Arsene Wenger, usually so composed and erudite in front of the TV cameras, allowed his cool exterior to slip on Monday morning as he answered questions at an Arsenal press conference.
The Frenchman, fresh from an embarrassing FA Cup defeat to Blackburn on Saturday, took his seat following a flurry of reports regarding his future at Arsenal, and wasted little time in providing his riposte.
Then, when asked about the loss at the weekend, Wenger refused to talk about the Rovers game, but would only field questions about the imminent clash with Bayern Munich, and even rejected some of those from a shocked gathering of reporters.
Wenger's tirade served as evidence once again that even those usually unperturbed can suffer a meltdown amid the glare of the media, which has prompted GMF to highlight some other memorable instances where managers have blown a gasket.
"I have to talk about facts," said Rafael Benitez shortly after his press conference began, rustling about for a piece of paper on which he had creepily penned the misdemeanours and movements of rival Sir Alex Ferguson like a goateed stalker.
Benitez was far from pleased about Ferguson's claim that Liverpool would wobble in the race for the Premier League title, and the Anfield boss proceeded to highlight instances he felt showed preferential treatment for Ferguson from referees and the FA.
The Spaniard took five minutes to deliver his 957 word critique but, unfortunately for Benitez, Ferguson was right as Manchester United went on to beat Liverpool to the Premier League crown.
Benitez was not the first, and will not be the last, manager to allow the specter of Ferguson to haunt their every waking moment, with Kevin Keegan's TV breakdown early evidence of the Manchester United manager's ability to infiltrate the minds of his rivals.
Keegan, all greying mullet and sleeves rolled up to the elbows, had just seen his Newcastle side narrowly defeat Leeds at Elland Road and was riled by suggestions that teams exerted themselves more against Manchester United than the Toon Army.
With Newcastle's 12-point lead almost overhauled by Manchester United, Keegan finally succumbed to one of Ferguson's barbs and addressed his rival in an eye-bulging post-match rant.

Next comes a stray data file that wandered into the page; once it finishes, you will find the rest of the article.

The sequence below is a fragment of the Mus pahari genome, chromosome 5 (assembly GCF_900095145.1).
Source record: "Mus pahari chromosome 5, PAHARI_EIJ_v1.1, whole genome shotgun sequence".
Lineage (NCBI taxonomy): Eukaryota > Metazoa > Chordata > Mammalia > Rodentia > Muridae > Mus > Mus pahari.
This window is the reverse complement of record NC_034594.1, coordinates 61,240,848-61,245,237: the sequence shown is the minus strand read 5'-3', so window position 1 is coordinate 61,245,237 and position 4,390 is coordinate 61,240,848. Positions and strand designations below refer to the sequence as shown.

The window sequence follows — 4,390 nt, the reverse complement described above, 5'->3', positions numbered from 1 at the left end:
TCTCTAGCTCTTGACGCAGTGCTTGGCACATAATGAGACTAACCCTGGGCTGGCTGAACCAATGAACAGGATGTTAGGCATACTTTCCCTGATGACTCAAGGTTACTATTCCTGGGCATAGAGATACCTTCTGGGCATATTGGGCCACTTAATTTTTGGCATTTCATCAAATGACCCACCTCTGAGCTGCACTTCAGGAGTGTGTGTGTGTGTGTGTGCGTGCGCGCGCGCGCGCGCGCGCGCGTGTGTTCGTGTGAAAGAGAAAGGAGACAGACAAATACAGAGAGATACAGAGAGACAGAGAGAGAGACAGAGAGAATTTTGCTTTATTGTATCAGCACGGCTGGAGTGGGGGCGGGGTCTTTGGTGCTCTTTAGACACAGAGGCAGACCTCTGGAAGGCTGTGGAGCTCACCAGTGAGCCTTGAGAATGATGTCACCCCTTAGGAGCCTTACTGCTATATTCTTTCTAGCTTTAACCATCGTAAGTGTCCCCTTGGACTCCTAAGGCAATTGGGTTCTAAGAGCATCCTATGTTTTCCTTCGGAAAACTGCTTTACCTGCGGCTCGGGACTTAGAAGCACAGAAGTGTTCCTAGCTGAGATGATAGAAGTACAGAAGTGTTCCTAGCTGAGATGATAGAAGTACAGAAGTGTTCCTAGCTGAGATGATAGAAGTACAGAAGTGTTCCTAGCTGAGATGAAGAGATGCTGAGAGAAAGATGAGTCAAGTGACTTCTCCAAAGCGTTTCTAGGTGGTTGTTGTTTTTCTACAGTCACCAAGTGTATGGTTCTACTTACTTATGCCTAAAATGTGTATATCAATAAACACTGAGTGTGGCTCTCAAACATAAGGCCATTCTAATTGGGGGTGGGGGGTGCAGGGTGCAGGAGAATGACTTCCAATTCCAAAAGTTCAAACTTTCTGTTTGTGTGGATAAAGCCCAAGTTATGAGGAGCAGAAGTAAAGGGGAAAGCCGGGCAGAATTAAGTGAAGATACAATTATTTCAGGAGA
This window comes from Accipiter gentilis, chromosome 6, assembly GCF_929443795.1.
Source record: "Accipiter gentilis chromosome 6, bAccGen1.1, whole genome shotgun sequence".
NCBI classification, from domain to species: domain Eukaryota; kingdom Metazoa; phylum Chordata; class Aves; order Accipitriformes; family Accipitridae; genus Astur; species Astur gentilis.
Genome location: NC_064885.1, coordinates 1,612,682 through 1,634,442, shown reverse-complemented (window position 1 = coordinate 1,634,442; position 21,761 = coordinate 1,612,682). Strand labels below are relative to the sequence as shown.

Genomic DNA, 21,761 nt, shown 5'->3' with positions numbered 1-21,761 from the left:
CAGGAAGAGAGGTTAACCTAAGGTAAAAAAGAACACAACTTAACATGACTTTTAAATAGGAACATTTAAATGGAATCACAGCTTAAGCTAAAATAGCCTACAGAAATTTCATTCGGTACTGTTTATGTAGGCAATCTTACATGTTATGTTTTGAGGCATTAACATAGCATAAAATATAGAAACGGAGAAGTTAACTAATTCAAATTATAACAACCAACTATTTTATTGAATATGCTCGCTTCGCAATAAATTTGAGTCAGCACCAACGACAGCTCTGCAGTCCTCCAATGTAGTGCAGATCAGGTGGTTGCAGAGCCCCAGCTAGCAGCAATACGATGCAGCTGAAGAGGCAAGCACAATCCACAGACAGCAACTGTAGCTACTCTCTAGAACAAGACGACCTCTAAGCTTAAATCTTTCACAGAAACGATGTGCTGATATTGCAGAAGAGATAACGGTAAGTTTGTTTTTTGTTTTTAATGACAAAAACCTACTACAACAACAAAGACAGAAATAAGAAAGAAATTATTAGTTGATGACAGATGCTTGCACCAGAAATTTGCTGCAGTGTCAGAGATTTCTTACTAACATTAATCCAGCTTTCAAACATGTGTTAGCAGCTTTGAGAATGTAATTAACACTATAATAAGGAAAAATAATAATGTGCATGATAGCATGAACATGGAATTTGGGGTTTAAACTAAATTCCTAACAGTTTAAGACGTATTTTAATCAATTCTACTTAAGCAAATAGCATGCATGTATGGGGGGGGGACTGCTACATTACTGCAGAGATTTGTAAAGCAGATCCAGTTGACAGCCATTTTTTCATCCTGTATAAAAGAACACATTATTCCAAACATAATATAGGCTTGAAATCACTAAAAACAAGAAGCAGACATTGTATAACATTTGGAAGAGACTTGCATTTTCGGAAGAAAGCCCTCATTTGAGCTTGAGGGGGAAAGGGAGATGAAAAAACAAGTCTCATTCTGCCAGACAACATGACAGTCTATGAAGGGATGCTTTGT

Mike Ashley stunned partisans and neutrals alike with his appointment of Joe Kinnear as Newcastle's caretaker manager in 2008, and the former Wimbledon boss soon stunned journalists with an expletive filled diatribe of quite staggering savagery.
Kinnear hardly paused for breath, throwing swear words into the air like confetti in response to, what he claimed, were inaccurate reports about his brief tenure with Newcastle.
He racked up a remarkable count of 52 curses in just five minutes as he used copious c-words and f-bombs and in one of the most industrial press conferences ever given.
Harry Redknapp has garnered the persona of a cuddly uncle in recent times, willing to spin the yarn with hilarious tales of yesteryear, even if the last thing you want is to listen to his incessant rambling.
But Redknapp can dish out a tongue lashing when it is required and, while still manager of Tottenham, took exception to a mention of his previous guise - that of a cockney market trader known for his impressive transfer market coups.
As soon as the phrase 'wheeler-dealer' was mentioned, Redknapp's naturally puce faced turned a more violent shade as he reproached the reporter in the language of his forefathers before storming off.
Roberto Mancini has been required to respond to questions regarding his future as Manchester City from almost the very moment the season began and, naturally, the Italian has become tired with such lines of inquiry.
Back in November as Manchester City faced the ignominy of Champions League failure for the second campaign in succession, speculation was rife that the poor performance could cost Mancini his job.
Before playing Ajax, Mancini was unable to contain himself when the subject of his position arose, and the former Inter boss demanded respect with his face contorted like he'd swallowed Professor Frink's Super Sour Ball.
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